Mount Calvary Church
A Roman Catholic Parish
The Personal Ordinariate of S. Peter
Eutaw Street and Madison Avenue
Rev. Albert Scharbach, Pastor
Andrew Johnson, Organist and Music Director
Stephanie Zimmerman, guest violinist
October 25, 2020
8:00 A.M. Said Mass
10:00 A.M. Sung Mass
This mass will be livestreamed.
Ornament of Grace, Bernard Wayne Sanders
Bernard Wayne Sanders (b. 1957) was born in DePere,Wisconsin, but has spent his career as an organist and composer in Germany since 1974. The American Guild of Organists selected “Ornament of Grace” as the first prize winner of the 2008 International Organ Celebration. The beautifully expressive solo melody is complimented by a graceful accompaniment on the organ. For the past decade since its publication, this piece has been performed by organists and solo instrumentalists from around the world.
Suite in D major: Allegretto, att. Leonardo Vinci
Leonardo Vinci (1690-1730), an Italian opera composer on the Baroque. This joyful postlude is the first movement from his Suite in D major for solo instrument and basso continuo.
A New Commandment, Thomas Tallis
A new commandment give I unto you, saith the Lord,
that ye love together, as I have loved you,
that e’en so ye love one another.
By this shall ev’ry man know
that ye are my disciples,
if ye have love one to another.
Thomas Tallis (1505-1585) composed for the Church of England in the 16th century. Anglican anthems from this period were expected to have English texts set intelligibly so that the listener could better absorb the meaning of the text. In this anthem, each textual section is stated clearly in homophony or with a voice pairing, then
repeated in imitation.
Ubi caritas, Maurice Duruflé
Ubi caritas et amor, Deus ibi est.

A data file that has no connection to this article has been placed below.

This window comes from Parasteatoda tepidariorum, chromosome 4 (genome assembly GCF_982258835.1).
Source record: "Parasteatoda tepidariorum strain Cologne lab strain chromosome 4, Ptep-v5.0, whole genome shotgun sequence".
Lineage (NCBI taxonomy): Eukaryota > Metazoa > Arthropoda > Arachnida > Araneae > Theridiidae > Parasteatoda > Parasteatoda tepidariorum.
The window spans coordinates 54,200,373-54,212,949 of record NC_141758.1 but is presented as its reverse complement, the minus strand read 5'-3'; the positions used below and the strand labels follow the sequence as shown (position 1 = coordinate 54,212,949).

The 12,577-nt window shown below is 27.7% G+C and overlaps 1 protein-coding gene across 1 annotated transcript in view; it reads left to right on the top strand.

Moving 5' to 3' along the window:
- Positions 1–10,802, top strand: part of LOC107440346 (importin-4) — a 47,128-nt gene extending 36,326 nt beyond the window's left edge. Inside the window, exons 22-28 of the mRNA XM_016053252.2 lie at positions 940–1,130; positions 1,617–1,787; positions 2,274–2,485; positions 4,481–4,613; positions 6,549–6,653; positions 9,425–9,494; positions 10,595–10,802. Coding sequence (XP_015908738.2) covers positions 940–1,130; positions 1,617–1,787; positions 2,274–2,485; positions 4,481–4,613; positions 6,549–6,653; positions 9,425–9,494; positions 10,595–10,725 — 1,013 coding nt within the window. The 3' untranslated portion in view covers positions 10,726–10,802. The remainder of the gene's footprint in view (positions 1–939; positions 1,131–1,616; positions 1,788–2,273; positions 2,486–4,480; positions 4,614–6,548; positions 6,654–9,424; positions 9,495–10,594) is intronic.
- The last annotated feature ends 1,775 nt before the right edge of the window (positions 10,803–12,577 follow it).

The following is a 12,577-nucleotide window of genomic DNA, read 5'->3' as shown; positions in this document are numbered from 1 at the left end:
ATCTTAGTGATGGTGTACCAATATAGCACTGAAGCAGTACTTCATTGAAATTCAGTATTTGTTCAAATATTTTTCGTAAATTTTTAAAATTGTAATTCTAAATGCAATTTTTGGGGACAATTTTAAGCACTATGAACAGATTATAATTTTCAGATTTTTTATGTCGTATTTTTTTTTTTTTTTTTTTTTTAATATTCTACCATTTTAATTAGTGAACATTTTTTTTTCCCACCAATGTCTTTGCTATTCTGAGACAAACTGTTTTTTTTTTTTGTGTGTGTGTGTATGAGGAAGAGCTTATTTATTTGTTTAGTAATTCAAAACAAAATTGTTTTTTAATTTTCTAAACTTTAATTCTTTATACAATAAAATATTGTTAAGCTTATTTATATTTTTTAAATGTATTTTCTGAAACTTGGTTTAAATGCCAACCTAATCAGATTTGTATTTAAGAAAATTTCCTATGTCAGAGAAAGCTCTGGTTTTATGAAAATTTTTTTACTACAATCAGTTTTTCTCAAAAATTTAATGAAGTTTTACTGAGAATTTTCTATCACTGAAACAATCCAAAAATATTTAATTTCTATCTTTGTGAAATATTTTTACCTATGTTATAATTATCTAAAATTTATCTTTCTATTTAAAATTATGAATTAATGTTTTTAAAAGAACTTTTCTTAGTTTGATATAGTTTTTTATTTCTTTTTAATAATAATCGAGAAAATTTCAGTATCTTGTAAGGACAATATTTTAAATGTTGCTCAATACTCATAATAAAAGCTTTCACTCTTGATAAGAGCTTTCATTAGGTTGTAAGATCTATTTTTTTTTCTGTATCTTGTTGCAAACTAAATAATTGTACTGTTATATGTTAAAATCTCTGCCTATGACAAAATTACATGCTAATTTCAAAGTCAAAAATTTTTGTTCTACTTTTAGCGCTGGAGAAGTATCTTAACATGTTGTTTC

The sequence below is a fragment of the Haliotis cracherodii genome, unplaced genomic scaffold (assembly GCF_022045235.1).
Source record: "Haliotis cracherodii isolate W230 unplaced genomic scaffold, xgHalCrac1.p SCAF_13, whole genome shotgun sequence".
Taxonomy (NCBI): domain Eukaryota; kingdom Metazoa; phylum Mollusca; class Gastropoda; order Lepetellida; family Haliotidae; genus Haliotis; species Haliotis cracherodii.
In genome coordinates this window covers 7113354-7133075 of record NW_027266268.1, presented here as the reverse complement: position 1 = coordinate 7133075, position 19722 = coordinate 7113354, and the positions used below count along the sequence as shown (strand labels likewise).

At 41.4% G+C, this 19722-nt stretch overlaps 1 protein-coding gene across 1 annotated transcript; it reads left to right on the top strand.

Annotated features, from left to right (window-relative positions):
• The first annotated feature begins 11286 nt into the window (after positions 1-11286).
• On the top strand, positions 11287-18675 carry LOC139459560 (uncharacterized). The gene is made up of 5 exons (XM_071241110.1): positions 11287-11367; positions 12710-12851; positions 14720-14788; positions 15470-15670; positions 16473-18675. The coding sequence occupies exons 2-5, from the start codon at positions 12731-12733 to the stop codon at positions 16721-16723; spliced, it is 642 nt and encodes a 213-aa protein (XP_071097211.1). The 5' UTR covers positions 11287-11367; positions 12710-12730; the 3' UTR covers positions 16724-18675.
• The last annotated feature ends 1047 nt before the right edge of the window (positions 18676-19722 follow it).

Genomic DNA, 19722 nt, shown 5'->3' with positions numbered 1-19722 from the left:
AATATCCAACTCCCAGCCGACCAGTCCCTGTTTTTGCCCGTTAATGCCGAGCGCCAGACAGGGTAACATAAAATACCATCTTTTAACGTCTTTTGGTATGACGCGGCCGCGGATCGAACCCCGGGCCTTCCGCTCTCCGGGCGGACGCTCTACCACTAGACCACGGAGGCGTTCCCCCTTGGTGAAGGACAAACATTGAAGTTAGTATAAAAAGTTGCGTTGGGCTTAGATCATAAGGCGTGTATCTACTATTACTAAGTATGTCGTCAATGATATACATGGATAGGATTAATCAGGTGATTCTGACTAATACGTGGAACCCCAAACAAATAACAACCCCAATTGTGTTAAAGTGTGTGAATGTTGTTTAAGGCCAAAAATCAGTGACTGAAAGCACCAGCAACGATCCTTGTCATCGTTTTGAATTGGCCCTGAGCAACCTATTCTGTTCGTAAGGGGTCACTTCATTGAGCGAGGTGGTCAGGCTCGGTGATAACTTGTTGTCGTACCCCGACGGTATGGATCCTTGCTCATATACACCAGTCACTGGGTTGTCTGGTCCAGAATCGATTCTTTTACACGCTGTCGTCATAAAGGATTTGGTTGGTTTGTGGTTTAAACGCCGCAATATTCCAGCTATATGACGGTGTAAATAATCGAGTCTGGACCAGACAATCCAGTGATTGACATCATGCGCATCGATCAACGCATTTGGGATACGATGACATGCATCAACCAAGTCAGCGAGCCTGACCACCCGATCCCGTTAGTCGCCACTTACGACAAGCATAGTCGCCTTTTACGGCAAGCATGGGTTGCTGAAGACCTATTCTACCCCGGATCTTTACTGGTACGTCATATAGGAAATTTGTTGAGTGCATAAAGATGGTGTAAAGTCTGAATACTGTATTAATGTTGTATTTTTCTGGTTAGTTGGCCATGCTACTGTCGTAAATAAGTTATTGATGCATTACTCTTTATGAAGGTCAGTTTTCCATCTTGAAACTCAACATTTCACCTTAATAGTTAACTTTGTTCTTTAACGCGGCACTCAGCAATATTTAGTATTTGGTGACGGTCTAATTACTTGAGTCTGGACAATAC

Congregavit nos in unum Christi amor.
Exultemus et in ipso iucundemur.
Timeamus et amemus Deum vivum.
Et ex corde diligamus nos sincero.
Where charity and love are, God is there.
Christ’s love has gathered us into one.
Let us rejoice and be glad in Him.
Let us fear and let us love the living God.
And may we love each other with a sincere heart.
Maurice Duruflé (1902-1986), who was Titular Organist at Saint- Étienne-du-Mont and Professor of Harmony at the Paris Conservatory. “Ubi caritas” is the first of his Four motets on Gregorian Themes, which is based on the Maundy Thursday antiphon of the same name. Described as “the Debussy of organists,” Duruflé surrounds the ancient chant with colorful, impressionistic harmonies.
Love divine, all loves excelling is by Charles Wesley (1707—1788). The hymn is a prayer: through the incarnate Christ, we pray for the indwelling of the Holy Spirit, and ask that we would never be separated from the love of God in Christ, who works in us and through us until our time on earth is done. One of the most loved Welsh tunes, HYFRODOL (here on organ and bagpipe) was composed by Rowland Hugh Prichard (1811—1887) in 1830 when he was only nineteen.
O love that will not let me go. At age 20 George Matheson (1842-1906) was engaged to be married but began going blind. When he broke the news to his fiancée, she decided she could not go through life with a blind husband. She left him. Before losing his sight he had written two books of theology and some feel that if he had retained his sight he could have been the greatest leader of the Church of Scotland in his day. A special providence was that George’s sister offered to care for him. With her help, George left the world of academia for pastoral ministry and wound up preaching to 1500 each week–blind. The day came, however, in 1882, when his sister fell in love and prepared for marriage herself. The evening before the wedding, George’s whole family had left to get ready for the next day’s celebration. He was alone and facing the prospect of living the rest of his life without the one person who had come through for him. On top of this, he was doubtless reflecting on his own aborted wedding day twenty years earlier. In the darkness of that moment George Matheson wrote this hymn. He remarked afterward that it took him five minutes and that it was the only hymn he ever wrote that required no editing. Albert L. Peace (1844-1912), a well-known Scottish organist of his day, wrote the tune ST. MARGARET
For the beauty of the earth was was written by the Anglican layman Folliott Sandford Pierpoint (1835-1911) as a communion hymn. The refrain alludes to the post-communion prayer in the Book of Common Prayer, which begins “O Lord and heavenly father, we thy humble servants entirely desire thy fatherly goodness mercifully to accept this our sacrifice of praise and thanksgiving.” The tune DIX is by Conrad Kocher (1786-1872).